Aleksandar Matovski, Ph.D. - Department of National Security Affairs
null Aleksandar Matovski, Ph.D.
Glasgow Hall, Room 325
Assistant ProfessorExpertise: European Politics and Security Institutions, Authoritarian Politics and Democratization, Contentious Politics, Nationalism and Ethnic Conflict, Research Methods, Russia, East Europe, Balkans
Aleksandar Matovski an Assistant Professor in the Department of National Security Affairs at the Naval Postgraduate School and an Associate at the Davis Center for Russian and Eurasian Studies at Harvard University. His research focuses on the dynamics of popular opinion, voting behavior and protest in autocracies, and on political violence, with a focus on Europe and the former Soviet Union. His forthcoming book titled Popular Dictatorships: Crises, Mass Opinion and the Rise of Electoral Authoritarianism examines the role of deep systemic crises and the mass attitude patterns they produce in the rise, resilience and strategic behavior of electoral autocracies – the most widespread and persistent form of authoritarianism in the world today.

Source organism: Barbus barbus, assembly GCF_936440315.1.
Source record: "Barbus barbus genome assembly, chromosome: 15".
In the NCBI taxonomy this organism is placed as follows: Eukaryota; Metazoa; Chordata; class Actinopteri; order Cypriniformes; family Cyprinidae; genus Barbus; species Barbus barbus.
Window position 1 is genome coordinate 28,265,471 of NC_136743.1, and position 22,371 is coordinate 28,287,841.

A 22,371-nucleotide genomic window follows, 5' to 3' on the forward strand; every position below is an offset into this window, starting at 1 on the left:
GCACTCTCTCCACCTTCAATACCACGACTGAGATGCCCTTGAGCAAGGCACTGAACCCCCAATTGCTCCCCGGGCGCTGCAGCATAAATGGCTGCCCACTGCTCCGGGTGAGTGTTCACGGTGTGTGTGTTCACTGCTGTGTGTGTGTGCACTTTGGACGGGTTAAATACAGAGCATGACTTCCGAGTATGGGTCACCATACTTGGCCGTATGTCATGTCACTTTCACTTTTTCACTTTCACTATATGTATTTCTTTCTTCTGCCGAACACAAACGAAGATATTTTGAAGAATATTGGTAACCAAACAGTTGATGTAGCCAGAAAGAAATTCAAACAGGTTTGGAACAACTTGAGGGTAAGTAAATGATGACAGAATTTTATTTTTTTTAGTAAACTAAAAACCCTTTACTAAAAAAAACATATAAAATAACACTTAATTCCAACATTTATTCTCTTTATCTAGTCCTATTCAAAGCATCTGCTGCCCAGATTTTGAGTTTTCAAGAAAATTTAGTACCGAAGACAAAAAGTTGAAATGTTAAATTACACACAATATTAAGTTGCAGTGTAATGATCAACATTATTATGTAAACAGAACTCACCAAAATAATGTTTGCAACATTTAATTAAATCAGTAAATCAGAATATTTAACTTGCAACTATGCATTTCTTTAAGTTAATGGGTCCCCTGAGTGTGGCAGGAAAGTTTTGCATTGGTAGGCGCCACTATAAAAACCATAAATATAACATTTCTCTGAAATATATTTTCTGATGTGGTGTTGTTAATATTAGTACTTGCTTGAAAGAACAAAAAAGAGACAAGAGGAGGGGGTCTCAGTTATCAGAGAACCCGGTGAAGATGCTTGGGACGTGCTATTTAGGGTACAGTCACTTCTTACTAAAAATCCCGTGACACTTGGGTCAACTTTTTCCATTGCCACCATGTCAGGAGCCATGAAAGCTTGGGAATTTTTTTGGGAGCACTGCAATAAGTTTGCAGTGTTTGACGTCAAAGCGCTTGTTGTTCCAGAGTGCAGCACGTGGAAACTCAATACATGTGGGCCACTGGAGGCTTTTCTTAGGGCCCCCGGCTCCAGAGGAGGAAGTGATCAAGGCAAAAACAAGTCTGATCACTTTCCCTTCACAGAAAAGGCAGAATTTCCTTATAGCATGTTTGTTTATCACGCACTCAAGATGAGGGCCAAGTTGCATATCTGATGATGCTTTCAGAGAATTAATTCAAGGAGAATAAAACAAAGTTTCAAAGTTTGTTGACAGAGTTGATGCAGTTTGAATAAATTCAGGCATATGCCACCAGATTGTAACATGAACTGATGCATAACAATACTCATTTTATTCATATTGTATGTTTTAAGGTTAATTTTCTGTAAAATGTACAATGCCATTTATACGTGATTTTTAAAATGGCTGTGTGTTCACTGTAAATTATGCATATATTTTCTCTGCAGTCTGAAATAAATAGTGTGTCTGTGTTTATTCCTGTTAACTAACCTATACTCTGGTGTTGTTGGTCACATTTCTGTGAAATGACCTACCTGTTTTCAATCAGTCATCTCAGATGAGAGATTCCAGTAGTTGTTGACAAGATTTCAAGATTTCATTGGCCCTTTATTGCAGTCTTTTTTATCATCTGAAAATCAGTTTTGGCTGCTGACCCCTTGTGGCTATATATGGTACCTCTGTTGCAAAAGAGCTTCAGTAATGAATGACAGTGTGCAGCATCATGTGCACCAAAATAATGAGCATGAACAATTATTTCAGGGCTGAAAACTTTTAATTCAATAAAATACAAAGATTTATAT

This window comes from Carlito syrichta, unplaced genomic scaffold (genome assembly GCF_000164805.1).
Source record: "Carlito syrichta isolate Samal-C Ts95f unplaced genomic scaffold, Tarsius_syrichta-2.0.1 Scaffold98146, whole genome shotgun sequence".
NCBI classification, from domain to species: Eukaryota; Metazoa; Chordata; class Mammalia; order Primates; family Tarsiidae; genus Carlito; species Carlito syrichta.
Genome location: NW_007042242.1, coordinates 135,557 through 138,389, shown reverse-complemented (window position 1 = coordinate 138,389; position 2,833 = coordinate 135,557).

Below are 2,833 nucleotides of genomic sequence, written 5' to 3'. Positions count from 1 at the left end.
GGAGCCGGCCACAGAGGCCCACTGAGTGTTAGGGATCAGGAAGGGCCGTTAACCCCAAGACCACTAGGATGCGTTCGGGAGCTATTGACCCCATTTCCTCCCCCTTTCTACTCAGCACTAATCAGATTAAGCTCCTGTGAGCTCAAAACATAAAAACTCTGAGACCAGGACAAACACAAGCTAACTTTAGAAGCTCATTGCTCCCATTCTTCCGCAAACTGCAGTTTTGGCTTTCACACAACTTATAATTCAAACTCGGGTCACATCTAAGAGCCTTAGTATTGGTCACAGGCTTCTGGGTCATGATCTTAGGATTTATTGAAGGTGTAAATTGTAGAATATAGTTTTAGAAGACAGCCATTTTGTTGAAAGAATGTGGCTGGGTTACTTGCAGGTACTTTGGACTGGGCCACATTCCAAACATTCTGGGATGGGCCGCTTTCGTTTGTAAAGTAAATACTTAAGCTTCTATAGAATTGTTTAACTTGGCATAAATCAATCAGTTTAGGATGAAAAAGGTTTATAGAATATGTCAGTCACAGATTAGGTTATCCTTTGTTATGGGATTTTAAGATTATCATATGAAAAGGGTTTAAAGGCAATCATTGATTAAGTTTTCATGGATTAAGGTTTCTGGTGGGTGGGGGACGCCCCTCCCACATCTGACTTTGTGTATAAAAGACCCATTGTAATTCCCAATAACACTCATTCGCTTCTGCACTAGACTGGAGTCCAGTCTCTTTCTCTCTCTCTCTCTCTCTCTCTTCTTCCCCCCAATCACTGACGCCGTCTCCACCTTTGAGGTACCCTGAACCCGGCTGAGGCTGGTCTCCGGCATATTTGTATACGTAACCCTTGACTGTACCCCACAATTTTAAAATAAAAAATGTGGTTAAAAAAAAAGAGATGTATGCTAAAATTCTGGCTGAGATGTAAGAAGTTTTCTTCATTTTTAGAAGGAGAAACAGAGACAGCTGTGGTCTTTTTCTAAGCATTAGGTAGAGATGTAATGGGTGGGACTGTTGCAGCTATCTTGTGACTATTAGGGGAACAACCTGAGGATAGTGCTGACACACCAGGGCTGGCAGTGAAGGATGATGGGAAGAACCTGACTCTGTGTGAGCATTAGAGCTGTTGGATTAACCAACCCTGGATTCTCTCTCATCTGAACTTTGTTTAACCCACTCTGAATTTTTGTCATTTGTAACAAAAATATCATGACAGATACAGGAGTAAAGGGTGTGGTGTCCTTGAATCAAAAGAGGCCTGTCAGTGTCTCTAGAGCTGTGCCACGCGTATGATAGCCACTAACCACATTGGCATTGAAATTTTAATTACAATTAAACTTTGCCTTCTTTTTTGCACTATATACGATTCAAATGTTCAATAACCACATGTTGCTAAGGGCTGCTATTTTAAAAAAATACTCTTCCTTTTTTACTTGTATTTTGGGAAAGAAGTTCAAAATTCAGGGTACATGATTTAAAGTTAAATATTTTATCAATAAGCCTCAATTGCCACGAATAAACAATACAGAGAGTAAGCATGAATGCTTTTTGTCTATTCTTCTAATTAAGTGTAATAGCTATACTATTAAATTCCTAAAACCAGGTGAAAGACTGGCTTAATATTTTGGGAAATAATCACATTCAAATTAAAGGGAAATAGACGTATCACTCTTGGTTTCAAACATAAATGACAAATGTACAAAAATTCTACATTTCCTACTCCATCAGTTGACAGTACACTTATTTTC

Matovski holds a PhD in Government from Cornell University, MA in War Studies from King’s College London and BA in Law from Saints Cyril and Methodius University, Skopje. Prior to his academic career, he was National Security Advisor in the Government of North Macedonia and Political and Military Advisor in the North Macedonian Ministry of Defense, as well as a Research Director in the Forum Center for Strategic Research and Documentation in Skopje, North Macedonia.
In the Ministry of Defense and the Prime Minister’s Office in North Macedonia, he was engaged in the management of the ethnic conflict in the country in 2001, the implementation of the subsequent peace process, integration into NATO and the European Union, and the talks about the final status of neighboring Kosovo. In his engagements as a think-tank researcher, he conducted regional research projects and fact-finding missions, closely observing the democratization in East Europe in the early 2000s, as well as the authoritarian backsliding later in that decade.